That’s very strange, although differences between different types of rotary encoders often cause problems in projects like this one. I typically use every state change, to maximize resolution. When that makes encoder actions too fast, as in selecting menu options, I might throw away half of the changes. I’m not sure if I have ever seen a factor of four issue. Is the behavior consistent and repeatable?
      A crude fix might be to require four ‘ticks’ for every step taken. It would take a little thought on how to implement smoothly. I’ll take a look at the code when I get a minute. Feel free to email direct – I’m good in QRZ. Although I’d like for the final resolution to appear here for the benefit of others.
      73 – Nick, WA5BDU

      1. Here’s a follow up to my reply. I did make the change to give 1 encoder pulse out for every 4 in and it worked OK for Ian.
        Rotary encoders are a common source of difficulty for projects like this. Sometimes different encoders work somewhat differently and sometimes you’ll just find one that’s a bit erratic. Encoders with detents seem to work differently from those without detents, which I generally use.
        Also, Ian noted a bug in the current program in the function to select ham bands. It should roll-over going up from 2 meters to 80 meters and going down from 80 meters to 2 meters, but it inserts an invalid band between those steps. It’s not fatal as you can continue to turn the knob and arrive at the right place.
        I’m not uploading a new version at this time, but you could edit your source code if desired in these two lines:
        Line 935:
        if (hamBand_index > 10) hamBand_index = 0; // V1.6 10 was 11 (change ‘> 11’ to ‘> 10’)
        Line 939:
        if(hamBand_index == 0) hamBand_index = 11; // v1.6, 11 was 12 (change ‘= 12’ to ‘= 11’)
        Or email me and I’ll email you the latest code back.


        Nick, WA5BDU

    • antonio on March 25, 2022 at 7:49 am
    • Reply

    Hi! This is IZ3EYY Antonio.
    I built it the sinthesizer for using with the glorious miniR2 by kk7b.
    Everything runs quite well, exept the quadrature.
    In fact, while i can have total cancellation of unwanted side band by using other vfo’s, analogue and digital…i can’t obtain the same with this, it seems that the 2 outputs are equals both in amplitude and phase. I dont have a scope at moment, but receiver functions with other vfo’s..- I’d like to solve the issue, because this vfo is a very beatiful project.
    P.s. si5351 i currently use is not an original adafruit board.
    Thanks a lot!

    1. Hello Antonio and thanks for the comment.

      It is strange for the 90 degree shift to go away without some modification to the source code.
      The miniR2 uses a single L.O. input and performs the phase shift in its circuitry. In order to use a quadrature (two channel) L.O. input, I assume it was necessary for you to modify the miniR2. Or maybe not? Is your miniR2 the circuit shown in figure 9.62 of EMRFD? If you are driving diode mixers directly, there may be problems caused by the Si5351a not having a constant 50 ohms source resistance. You may need attenuators between your L.O. and your diode mixers. And if you add them, some amplification might also be necessary. I’m speculating here because I’m not really familiar with your hardware. I think the Si5351a will put about +10 dBm into 50 ohms.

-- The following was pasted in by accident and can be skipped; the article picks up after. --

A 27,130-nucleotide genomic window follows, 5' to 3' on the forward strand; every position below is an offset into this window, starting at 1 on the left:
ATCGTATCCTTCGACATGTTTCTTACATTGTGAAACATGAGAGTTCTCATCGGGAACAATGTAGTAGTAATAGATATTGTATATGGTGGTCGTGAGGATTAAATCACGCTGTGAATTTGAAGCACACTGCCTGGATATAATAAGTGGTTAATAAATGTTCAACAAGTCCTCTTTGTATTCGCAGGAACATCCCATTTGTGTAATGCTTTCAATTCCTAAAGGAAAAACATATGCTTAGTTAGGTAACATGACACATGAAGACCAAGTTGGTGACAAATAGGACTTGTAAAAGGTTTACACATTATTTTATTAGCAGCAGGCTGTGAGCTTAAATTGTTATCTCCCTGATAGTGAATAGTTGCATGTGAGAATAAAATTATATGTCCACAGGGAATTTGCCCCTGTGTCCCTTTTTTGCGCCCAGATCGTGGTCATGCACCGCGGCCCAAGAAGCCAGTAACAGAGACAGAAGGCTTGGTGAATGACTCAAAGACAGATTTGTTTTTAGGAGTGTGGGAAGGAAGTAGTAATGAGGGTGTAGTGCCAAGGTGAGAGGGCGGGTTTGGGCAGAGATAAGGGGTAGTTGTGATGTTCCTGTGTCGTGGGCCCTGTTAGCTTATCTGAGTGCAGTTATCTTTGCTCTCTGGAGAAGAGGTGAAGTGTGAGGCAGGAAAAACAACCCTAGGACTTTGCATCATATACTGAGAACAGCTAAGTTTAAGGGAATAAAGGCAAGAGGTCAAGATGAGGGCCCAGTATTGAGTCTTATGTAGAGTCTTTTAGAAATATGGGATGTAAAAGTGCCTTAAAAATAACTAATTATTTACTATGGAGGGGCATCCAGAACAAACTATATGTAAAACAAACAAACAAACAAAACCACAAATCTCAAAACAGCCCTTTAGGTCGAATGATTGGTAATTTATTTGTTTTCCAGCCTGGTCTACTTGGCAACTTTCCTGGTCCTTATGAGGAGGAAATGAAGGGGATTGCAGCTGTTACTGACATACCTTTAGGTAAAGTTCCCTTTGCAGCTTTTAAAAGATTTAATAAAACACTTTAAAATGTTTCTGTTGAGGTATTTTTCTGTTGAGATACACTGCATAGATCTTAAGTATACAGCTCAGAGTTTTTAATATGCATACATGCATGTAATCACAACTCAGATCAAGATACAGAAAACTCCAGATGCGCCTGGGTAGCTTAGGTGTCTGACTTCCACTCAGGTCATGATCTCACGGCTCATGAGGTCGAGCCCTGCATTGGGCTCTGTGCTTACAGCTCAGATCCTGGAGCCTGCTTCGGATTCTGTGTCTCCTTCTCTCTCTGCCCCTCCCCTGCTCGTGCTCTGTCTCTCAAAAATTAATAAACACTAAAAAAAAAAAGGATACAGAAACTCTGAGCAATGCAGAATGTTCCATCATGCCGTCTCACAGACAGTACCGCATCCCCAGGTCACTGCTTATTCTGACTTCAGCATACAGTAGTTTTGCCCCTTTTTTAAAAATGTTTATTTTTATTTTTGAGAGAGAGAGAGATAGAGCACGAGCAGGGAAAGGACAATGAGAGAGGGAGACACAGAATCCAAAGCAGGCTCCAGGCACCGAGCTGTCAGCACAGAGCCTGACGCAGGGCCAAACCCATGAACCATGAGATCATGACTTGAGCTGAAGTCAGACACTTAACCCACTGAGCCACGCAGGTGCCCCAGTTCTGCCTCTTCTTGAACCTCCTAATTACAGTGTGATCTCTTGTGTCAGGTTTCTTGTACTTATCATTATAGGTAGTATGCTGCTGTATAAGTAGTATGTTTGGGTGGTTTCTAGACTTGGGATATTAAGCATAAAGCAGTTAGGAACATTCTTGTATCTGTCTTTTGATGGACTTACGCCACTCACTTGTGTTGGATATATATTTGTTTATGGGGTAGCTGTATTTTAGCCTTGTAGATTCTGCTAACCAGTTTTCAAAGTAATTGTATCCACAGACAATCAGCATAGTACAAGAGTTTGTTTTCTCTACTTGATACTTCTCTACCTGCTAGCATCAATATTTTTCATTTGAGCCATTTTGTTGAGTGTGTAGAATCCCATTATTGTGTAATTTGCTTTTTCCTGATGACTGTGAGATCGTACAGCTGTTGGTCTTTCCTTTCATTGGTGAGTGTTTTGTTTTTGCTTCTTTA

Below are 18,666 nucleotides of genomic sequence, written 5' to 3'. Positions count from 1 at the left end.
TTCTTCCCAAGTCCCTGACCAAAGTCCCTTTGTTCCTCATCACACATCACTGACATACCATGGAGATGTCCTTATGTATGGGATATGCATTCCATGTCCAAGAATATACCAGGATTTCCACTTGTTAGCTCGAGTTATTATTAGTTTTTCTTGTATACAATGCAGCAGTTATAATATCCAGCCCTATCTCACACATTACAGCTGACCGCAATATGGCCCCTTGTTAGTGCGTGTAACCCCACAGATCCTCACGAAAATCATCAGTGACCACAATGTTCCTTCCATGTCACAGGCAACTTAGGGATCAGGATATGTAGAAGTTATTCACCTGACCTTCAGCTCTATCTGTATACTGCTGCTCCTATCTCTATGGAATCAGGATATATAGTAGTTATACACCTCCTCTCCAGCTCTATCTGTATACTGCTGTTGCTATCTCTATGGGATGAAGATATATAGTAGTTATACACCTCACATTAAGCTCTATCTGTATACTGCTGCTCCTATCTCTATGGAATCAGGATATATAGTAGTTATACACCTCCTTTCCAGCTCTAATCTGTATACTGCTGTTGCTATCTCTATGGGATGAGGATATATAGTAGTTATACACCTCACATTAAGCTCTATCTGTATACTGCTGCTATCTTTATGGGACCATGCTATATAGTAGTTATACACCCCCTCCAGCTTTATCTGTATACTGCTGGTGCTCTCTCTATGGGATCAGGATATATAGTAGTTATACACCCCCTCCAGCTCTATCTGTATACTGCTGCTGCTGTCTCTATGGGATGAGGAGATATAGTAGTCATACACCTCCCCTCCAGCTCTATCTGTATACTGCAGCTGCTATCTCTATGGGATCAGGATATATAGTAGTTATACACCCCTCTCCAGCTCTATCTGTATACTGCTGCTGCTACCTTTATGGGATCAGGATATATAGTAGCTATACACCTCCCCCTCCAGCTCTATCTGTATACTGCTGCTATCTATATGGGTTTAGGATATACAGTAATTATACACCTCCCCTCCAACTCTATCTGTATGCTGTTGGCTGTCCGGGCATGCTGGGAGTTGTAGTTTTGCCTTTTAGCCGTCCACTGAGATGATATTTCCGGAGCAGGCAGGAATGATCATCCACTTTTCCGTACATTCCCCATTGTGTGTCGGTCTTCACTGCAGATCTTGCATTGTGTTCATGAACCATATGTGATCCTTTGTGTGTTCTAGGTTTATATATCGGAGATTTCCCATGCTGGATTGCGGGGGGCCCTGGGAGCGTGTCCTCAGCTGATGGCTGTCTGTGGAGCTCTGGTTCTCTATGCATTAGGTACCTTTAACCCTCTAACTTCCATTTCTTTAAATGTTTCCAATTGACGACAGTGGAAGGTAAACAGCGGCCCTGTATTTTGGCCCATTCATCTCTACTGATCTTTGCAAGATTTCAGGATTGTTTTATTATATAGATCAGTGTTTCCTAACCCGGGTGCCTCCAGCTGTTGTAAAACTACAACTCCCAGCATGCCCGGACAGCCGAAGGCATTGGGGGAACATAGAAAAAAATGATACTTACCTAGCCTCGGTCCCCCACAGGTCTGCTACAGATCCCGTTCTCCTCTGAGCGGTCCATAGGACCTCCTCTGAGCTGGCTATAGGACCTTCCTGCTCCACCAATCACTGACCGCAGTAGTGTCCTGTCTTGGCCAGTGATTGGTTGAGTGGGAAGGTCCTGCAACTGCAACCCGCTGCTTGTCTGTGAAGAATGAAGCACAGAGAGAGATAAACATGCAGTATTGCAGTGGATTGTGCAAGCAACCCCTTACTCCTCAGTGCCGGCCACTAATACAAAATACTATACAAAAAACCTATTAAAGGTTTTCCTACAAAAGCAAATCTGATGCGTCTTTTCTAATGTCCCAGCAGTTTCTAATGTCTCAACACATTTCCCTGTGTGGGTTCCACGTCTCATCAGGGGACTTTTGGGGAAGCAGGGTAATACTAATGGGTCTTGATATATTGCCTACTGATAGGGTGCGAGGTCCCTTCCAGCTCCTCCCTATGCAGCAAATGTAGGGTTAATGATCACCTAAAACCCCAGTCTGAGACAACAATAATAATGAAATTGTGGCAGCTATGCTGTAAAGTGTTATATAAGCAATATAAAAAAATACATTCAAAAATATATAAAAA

Nick, WA5BDU

        • antonio on March 25, 2022 at 9:39 pm
        • Reply

        Thanks Bob for the prompt answer, well, i measured the output and it seems to be in the +10/12 dbm on 50 ohm, it’s the same output i have on Andy Summers vfo…so no problem, i suppose that the problem, considered the fact that nobody complains for this issue, is related to my si5351 board..i’ll try to change it, and i’ll let you know….thanks again, best 73’s…tony.
        Anyway mini r2 is a phase cancellation in analog way, and it works very well, be it with analog phase shifters, dividers by 4 and I/Q oscillators as yours…the 2 diode mixers work correctly…Bye!

  2. One more response to Ian’s comment. I overlooked the fact where he stated that roll-over and roll-under on the step size selection function also has a glitch in which a bogus step size appears between the highest and lowest value. The fix again is a quick edit so I won’t re-publish the whole file at this time. I added this comment:
    // V1.6 with step_index as a uint8_t, the test for roll-under to
    // negative fails because it is unsigned. A char can be used as
    // a signed or unsigned 8-bit number, so change to signed char
    That’s just FYI. The line you need to change is this one, somewhere around line 260 or so:

    signed char step_index = 2; // start with 100 Hz steps V1.6 changed type

    Currently, the line starts with ‘uint8_t’. Change that to ‘signed char’ as shown above.

    73 – Nick

    • antonio on March 30, 2022 at 6:14 am
    • Reply

    Sorry if I call you Bob in my latest emails…Hi Hi!
    I just want to thank you for your beatiful project. Now i have substituted the si5351 board and it works well. I used an original Arduino Uno board, and si5351 bought cheaply on the net, Maybe one has to buy a lot of ten for having 3 working! Perhaps it’s only bad luck, but this is what has happened to me. Nice vfo’s indeed. I’ll follow you in future projects, bye Antonio.